Megan and I were on the playground together this week. She filled up the water table and several other containers, as the children love both water and ice. It is winter in the Northern Hemisphere where we live. Within ten minutes, there was great enthusiasm AND most of the water had been poured out to make a “river” and a “lake”. We clutched each other and said: “adult problems!”
Ugh. It is a real pain to get out the hose and fill up the water table, always. It is messy and you get wet, and you have to wind it back on the holder and ugh. Adults do not enjoy this (unless they are completely enlightened and can Be Here Now.). And then all of the water is gone. This also happens with sand. The children are SO excited by New Sand. It is white and clean and dry and wonderful. They go and tell their parents: “There was New Sand on the playground today!” And then they throw and carry it all over, in buckets, wheelbarrows, in spoons and bowls. They cook and mix and carry and spread it all over, and then it is GONE. Adult problem.
We obviously add water and sand to the playground because the children enjoy it. They also learn a ton about physics, and social interactions. It is the currency of the playground. So, we deal with it.
Lots of things that children do are a pain. It is a pain when someone, learning to self-toilet, poops on the floor. It is a pain when someone vomits in your lap. It is a pain when they whack the ice with a shovel and look shocked when it breaks. It is a pain when 2 year olds dump everything out. It is a pain when a 5 year old, very carefully carrying the movable alphabet, trips and spills all 208 letters, and they must be put away. However, this is what is needed. Sometimes we can teach around it, and sometimes it will just take time and experience to learn that pouring water towards yourself makes you wet, or that throwing sand gets in someone’s eyes, or that pouring out all the water makes no water, or that making a lake in the sandbox will be temporary.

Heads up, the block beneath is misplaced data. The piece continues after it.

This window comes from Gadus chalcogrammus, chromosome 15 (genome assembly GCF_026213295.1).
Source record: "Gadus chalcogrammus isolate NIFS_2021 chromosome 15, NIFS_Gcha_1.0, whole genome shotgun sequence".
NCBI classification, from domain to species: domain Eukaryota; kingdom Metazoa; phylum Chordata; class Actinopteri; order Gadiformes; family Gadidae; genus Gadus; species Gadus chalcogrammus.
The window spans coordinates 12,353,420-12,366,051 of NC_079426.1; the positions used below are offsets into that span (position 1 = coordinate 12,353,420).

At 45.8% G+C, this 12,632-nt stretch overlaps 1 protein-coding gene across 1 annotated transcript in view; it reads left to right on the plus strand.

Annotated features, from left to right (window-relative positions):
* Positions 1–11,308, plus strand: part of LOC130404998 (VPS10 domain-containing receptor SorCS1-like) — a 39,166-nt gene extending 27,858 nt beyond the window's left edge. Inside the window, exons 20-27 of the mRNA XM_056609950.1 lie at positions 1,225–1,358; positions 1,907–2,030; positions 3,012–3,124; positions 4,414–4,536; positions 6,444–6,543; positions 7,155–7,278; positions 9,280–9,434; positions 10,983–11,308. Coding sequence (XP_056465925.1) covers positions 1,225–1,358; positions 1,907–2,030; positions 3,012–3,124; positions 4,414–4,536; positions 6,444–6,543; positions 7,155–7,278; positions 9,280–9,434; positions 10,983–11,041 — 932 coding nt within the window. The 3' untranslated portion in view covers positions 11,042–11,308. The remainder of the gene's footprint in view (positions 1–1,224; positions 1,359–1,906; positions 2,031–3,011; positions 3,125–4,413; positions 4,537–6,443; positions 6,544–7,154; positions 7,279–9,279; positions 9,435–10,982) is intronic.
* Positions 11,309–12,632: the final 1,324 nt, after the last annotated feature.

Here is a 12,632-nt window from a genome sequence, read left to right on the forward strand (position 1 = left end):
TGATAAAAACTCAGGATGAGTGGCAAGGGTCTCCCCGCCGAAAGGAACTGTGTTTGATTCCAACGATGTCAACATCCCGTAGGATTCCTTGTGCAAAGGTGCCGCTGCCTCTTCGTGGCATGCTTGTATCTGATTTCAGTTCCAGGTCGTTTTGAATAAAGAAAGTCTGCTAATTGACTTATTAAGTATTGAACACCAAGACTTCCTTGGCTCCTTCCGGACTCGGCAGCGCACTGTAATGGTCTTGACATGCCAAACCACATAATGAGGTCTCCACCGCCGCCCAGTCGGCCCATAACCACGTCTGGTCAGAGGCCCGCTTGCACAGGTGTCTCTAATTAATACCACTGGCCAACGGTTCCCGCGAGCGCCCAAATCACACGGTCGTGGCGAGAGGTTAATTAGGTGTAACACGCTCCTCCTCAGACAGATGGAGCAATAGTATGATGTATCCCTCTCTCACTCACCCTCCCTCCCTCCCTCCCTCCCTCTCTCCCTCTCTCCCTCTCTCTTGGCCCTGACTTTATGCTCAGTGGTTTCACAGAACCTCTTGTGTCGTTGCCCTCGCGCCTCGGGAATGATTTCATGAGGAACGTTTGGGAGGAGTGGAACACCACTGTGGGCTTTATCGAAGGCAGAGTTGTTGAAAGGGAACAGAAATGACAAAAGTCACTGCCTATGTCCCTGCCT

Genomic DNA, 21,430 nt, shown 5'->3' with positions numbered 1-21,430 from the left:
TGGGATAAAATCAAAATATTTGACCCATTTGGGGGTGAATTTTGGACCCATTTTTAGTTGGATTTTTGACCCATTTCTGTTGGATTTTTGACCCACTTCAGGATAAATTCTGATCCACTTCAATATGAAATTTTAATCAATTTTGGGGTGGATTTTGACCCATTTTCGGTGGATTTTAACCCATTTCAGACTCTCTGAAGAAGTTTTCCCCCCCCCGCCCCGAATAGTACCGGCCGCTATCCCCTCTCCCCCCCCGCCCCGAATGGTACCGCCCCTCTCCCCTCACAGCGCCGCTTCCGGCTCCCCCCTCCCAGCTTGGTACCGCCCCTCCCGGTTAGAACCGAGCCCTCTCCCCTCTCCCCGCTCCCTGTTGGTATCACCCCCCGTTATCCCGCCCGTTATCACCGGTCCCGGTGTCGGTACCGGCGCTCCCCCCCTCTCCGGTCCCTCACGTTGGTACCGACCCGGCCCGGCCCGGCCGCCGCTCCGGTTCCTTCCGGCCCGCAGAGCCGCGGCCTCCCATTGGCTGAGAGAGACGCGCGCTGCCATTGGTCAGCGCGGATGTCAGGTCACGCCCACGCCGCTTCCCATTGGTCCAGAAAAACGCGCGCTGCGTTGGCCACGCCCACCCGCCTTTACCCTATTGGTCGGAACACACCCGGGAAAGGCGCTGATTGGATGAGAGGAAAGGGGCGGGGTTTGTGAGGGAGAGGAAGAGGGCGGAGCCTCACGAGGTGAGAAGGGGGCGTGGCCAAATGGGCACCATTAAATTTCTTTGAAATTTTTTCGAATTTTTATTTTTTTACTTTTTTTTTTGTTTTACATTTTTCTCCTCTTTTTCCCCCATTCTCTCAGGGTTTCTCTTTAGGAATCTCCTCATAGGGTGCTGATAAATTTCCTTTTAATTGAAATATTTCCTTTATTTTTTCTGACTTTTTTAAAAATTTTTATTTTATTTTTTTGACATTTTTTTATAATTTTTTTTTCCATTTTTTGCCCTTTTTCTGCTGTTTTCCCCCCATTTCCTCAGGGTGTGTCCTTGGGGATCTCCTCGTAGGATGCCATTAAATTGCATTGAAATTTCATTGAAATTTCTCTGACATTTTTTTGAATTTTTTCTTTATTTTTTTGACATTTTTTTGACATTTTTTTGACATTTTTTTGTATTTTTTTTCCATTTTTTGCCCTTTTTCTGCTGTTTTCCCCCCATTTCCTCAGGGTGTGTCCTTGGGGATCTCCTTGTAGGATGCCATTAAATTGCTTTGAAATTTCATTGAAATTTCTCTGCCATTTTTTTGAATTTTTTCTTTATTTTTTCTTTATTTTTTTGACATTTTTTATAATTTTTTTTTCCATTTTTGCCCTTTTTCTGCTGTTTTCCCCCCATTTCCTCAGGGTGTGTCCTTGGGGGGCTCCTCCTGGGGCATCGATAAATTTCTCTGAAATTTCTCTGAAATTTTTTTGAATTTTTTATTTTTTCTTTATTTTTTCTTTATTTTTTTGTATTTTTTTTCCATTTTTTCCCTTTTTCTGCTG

AND, we believe that this learning is very important. It might be the most important things that we do, or that we set up for them to do, or that we allow. We are observers, so that there is more safety, or less danger, but we are there to “create the environment”, as Montessori said. Setting up an environment for children means allowing them to make mistakes and explore, so that they can have their own insights, which, as we know, are the most valuable ones, because they are truly ours.
If we allow children not to wear mittens and so feel how cold their hands are, they can reflect on that another day. And that is learning for a lifetime. So many of these things are.
“If you want to hear again, take a preschooler outside with you, after dark.”